In the backlight control, you can turn it on or off completely, select one of 20 lighting effects, color, direction, playback speed and brightness for them.
You can also customize the color for each key individually.
In game mode, you can choose whether it is on or off and which combinations are blocked. In particular, you can disable Alt + Tab, Alt + F4 and the Win button in the game.
In the macro editor, you can record keyboard commands with or without timing, repetition, and delay. Mouse clicks and scroll directions are added separately later. Each macro can be given an individual name.
In the driver settings, you can select the color of the user interface, the language among English, Ukrainian and Russian, and reset the keyboard to default settings.
Ergonomics and testing
Being a typical TKL keyboard, the Hator Skyfall TKL doesn’t bring anything particularly new to this genre. The case is moderately ergonomic and allows you to use it without a palm rest, although it will be more convenient with it. The standard layout requires almost no time to adapt. However, the wider-than-usual keycaps mean that it will take several days before the user stops touching two buttons at once. In addition, the coating of these buttons tends to get dirty quickly. Here, the stabilizers of long keys are quite well made. The body of the device may creak when rearranged, but at least when printing it does not make unnecessary sounds and does not bend due to the metal plate inside. Rubber feet hold firmly to the surface and do not slip. Moderately soft cable does not interfere with the device. Using the power switch on the back of the keyboard is still inconvenient. The sound with the scroll wheel is adjusted normally, although it is difficult to call it tactilely pleasant. You can get into the pass-through USB connector without problems, especially considering that it can be highlighted.
Gateron Clear (White) switches are in many ways similar to Cherry Red linear switches, but differ from them in an even lower required actuation force – 35 versus 45 grams. Because of this, they feel very light and can even accidentally work under the weight of a finger. Fortunately, the mechanisms are easily removable, and the user can replace them with any other suitable, to your taste. Or even do a combination. Especially since Hator sells sets of other Gateron varieties at retail.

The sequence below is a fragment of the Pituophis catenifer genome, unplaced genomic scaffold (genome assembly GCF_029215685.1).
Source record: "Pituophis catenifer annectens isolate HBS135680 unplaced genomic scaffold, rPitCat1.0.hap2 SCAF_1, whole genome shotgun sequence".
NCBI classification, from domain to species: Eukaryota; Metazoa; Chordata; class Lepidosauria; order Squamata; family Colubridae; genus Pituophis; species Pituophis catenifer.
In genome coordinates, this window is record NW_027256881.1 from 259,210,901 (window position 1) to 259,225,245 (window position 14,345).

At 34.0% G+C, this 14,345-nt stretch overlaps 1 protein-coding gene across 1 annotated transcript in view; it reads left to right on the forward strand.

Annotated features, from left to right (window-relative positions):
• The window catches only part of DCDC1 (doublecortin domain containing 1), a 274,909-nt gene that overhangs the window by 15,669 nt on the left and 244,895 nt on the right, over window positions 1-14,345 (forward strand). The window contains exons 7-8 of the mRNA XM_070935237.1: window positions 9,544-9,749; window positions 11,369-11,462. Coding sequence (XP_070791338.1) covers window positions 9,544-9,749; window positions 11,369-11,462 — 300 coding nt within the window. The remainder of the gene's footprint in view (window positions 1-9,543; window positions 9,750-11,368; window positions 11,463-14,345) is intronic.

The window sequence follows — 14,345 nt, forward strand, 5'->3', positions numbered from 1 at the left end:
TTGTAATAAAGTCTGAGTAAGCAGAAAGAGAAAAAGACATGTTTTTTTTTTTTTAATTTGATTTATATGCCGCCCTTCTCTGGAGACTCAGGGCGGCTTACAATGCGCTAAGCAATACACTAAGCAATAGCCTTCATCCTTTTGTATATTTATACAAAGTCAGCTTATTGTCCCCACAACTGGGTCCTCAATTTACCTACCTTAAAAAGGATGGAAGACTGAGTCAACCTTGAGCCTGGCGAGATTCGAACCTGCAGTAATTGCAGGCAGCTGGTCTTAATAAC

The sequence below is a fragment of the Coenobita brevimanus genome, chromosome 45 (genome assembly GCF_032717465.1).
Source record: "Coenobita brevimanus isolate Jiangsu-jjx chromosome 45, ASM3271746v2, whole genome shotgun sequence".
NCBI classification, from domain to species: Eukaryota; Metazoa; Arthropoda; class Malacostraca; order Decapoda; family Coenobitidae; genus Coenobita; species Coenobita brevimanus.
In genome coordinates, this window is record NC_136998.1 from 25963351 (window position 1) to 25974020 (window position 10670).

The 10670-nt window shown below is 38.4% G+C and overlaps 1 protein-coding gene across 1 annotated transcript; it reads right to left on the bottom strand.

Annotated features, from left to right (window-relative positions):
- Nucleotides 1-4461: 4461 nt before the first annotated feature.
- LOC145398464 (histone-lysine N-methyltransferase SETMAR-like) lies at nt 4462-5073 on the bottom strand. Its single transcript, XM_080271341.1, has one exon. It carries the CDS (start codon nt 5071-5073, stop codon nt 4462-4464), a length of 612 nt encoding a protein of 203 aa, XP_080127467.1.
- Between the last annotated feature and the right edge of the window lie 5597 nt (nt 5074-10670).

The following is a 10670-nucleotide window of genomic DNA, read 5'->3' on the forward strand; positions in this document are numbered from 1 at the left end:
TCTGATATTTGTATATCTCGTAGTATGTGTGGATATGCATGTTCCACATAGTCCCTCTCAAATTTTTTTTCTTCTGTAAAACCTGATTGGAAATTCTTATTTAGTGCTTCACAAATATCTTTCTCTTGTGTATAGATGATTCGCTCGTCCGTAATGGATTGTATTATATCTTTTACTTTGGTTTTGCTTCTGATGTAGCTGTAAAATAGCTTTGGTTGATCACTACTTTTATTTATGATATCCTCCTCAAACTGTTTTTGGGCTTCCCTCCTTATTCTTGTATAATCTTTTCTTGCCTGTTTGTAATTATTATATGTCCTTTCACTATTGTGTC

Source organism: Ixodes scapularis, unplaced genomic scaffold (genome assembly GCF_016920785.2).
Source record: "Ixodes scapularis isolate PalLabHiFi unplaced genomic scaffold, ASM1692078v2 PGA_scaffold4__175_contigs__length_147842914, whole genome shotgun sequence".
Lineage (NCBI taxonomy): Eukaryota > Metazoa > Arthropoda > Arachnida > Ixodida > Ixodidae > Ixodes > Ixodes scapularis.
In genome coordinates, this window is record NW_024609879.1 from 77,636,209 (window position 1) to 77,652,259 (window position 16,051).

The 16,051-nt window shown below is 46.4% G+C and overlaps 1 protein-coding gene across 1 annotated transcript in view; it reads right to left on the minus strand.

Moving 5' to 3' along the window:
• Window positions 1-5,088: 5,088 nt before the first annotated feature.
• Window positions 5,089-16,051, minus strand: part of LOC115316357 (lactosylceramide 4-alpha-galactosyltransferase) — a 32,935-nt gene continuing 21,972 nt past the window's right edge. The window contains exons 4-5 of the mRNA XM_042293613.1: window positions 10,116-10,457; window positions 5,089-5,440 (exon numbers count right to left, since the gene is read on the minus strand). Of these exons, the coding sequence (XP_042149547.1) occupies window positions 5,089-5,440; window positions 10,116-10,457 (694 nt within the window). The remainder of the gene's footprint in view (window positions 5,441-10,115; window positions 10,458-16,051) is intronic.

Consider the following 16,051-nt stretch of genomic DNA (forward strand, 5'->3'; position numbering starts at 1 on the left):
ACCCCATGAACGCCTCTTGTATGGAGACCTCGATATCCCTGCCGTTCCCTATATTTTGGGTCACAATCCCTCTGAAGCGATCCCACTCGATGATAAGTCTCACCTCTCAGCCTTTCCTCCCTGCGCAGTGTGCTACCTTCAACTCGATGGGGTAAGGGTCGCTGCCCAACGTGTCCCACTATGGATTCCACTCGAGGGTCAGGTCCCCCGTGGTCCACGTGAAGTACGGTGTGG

In wireless mode, the keyboard works stably. After turning the power switch to the On position, cable communication remains and you can select wired or wireless operation using the Fn + Tab combination. In fact, touching the switch on the back is required only when the keyboard is not connected via cable to activate the power from the built-in battery. Connecting with Bluetooth devices is seamless. Communication is quickly restored in case of disconnection, up to three manually switched connections are supported. In the event of idle time, the backlight goes out after 5 minutes, and the connection is completely disconnected after 30 minutes. To resume the connection, just press any key, and the keyboard “wakes up” with a delay of a couple of seconds. The pressing itself is not registered in the system. The manufacturer promises up to 10 hours of operation from a built-in 2000 mAh battery or up to two months in standby mode. This time I did not check the declared autonomy, since this work scenario is not the main one for the device.
The backlight here looks much better than in the Hator Skyfall HEX, but it lacks a margin of brightness, so it is hard to see on a bright day. The driver here is done very well and is intuitive.
Hator Skyfall TKL supports full-fledged NKRO anti-ghosting, which allows you to activate all buttons at the same time and in any combination.
Hator Skyfall TKL is the most common 87-button keyboard, standard in layout and dimensions. Among the main advantages compared to analogues, one can note the ability to easily replace mechanical switches thanks to special connectors without soldering, support for Bluetooth connection with three devices and a built-in battery for autonomous operation without a cable. Of the pleasant things, there is a scroll wheel with which you can adjust the sound volume or brightness, a backlit USB 2.0 pass-through port, decent long-key stabilizers, and a detachable USB Type-C cable.
The disadvantages include switches with a low activation force, installed here by default, easy-to-stain ABS plastic keycaps, a slightly creaking case, and a small range of backlight brightness.
All in all, the Hator Skyfall TKL is not a perfect keyboard, but it’s okay. And this is one of the most affordable offers with sockets for replacing mechanical switches from what is officially supplied to our country.